Spring Training Injuries Happen

In what can only be described as a cruel joke from a sardonic deity, Placido Polanco became the latest Phillie to visit the team trainer. Todd Zolecki reports:

Polanco left [yesterday’s] Grapefruit League game against the Toronto Blue Jays because of a hyperextended left elbow. He had surgery on the same elbow Oct. 29 to remove bone fragments and repair the extensor tendon.

“It’s right where I had the surgery, but it’s nothing bad,” he said. “I’ve had it before. I’ve had it a million times. But the fact that I had surgery in that elbow, we’re being safe. We’re playing it very safe. We’ll see how it feels tomorrow and the next day, take it a day at a time.”

Without Polanco and Chase Utley, the Phillies have an infield comprised of Ryan Howard, Jimmy Rollins, Wilson Valdez, and a to-be-determined fourth wheel. Understandably, this has Phillies fans worried, but there are still two weeks left in spring training. Pessimists will say that it is simply two more weeks in which the aging Phillies can get injured, but the reality is that every team has players that collect bumps and bruises and suffer sprains and strains during spring training. Few of the injuries are season-threatening.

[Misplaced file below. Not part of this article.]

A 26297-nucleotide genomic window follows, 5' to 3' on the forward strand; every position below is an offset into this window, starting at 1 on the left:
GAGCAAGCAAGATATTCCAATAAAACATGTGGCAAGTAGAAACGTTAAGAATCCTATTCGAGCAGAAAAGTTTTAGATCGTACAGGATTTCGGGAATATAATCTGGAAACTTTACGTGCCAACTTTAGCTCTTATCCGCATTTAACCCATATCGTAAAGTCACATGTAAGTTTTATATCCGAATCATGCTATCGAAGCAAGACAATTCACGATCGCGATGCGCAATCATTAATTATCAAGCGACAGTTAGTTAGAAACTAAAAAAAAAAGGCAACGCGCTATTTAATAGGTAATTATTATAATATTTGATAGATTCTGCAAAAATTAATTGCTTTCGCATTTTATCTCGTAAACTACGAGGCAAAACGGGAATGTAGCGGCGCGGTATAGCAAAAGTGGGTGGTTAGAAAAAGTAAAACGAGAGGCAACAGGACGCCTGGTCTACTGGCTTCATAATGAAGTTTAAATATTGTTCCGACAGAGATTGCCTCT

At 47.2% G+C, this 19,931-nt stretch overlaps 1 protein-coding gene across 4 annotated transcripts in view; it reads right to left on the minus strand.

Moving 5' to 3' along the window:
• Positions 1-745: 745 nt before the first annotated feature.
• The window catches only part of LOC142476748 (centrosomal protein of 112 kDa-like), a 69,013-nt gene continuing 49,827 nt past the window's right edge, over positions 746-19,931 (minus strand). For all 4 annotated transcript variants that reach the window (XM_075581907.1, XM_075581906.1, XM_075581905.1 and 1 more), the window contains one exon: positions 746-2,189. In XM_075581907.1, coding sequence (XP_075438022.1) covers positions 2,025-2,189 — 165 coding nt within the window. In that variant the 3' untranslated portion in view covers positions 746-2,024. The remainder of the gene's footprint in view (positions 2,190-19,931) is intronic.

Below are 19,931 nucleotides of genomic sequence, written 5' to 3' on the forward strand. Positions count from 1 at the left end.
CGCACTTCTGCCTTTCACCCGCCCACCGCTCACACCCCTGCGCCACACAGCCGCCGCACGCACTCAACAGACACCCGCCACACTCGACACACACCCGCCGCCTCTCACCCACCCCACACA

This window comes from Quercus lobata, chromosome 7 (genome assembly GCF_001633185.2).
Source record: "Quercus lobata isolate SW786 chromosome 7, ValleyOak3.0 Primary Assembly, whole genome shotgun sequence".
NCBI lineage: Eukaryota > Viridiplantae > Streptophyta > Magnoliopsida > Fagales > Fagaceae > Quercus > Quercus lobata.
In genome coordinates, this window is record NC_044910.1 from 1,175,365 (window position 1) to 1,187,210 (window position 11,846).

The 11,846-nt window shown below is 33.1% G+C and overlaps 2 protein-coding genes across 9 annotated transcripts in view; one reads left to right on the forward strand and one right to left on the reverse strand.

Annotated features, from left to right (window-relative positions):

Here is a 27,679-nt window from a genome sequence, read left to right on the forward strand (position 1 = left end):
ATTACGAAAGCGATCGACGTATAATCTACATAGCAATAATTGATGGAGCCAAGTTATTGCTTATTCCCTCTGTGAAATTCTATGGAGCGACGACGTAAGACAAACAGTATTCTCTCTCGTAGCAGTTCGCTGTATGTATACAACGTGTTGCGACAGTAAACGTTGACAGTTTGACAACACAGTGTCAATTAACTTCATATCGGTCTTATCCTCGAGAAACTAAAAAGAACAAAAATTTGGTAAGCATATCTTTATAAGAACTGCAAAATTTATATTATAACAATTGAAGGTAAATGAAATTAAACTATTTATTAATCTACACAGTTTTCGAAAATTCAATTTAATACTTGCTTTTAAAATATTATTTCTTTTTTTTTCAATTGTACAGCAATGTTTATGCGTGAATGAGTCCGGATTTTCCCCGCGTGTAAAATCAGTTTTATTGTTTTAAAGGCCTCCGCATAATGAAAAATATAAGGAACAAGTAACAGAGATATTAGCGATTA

As an example, take the spring training injuries over the past two years in Phillies camp:

Player Year ST Days Injury
Lidge 2010 39 Right elbow recovery
Victorino 2010 8 Right shoulder soreness
Utley 2010 7 Virus
Polanco 2010 5 Right knee strain
Ibanez 2010 3 Elbow Contusion
Ruiz 2010 2 Left arm contusion
Hamels 2009 25 Left elbow inflammation
Lidge 2009 10 Right forearm tightness
Dobbs 2009 9 Right thigh strain
Durbin 2009 9 Right thigh soreness
Park 2009 9 Left thigh soreness
Werth 2009 8 Right shoulder strain (6),
Right groin strain (2)
Eyre 2009 4 Right forearm tightness
Ruiz 2009 3 Neck strain
Rollins 2009 1 Lower back soreness

(Data courtesy Corey Dawkins’ Baseball Injury Tool)

With the exception of Brad Lidge and Cole Hamels, none of the injuries led to future injuries and significant time missed, or were a direct correlate to terrible on-field performance. By and large, when you scan over that list, you can’t find any injuries where you say, “Yep, that was the beginning of the end.”

That’s not to say that Utley’s patellar tendinitis isn’t worrisome, or that Lidge’s biceps tendinitis isn’t a harbinger of things to come. Those injuries are by no means good news. However, we have these scares multiple times every year and most of them turn out to be rather meaningless. The real problem here is that the Phillies have an image problem: they are viewed as old and fragile, and any spring training nicks and scratches will reinforce that belief — confirmation bias.

Spring training, like the first month of the regular season, does not lend itself well to legitimate analysis. Players are far too prone to wild swings of good and bad luck both in terms of health and performance. Don’t fret too much over the Phillies’ current health woes. Besides, it’s bad for your health!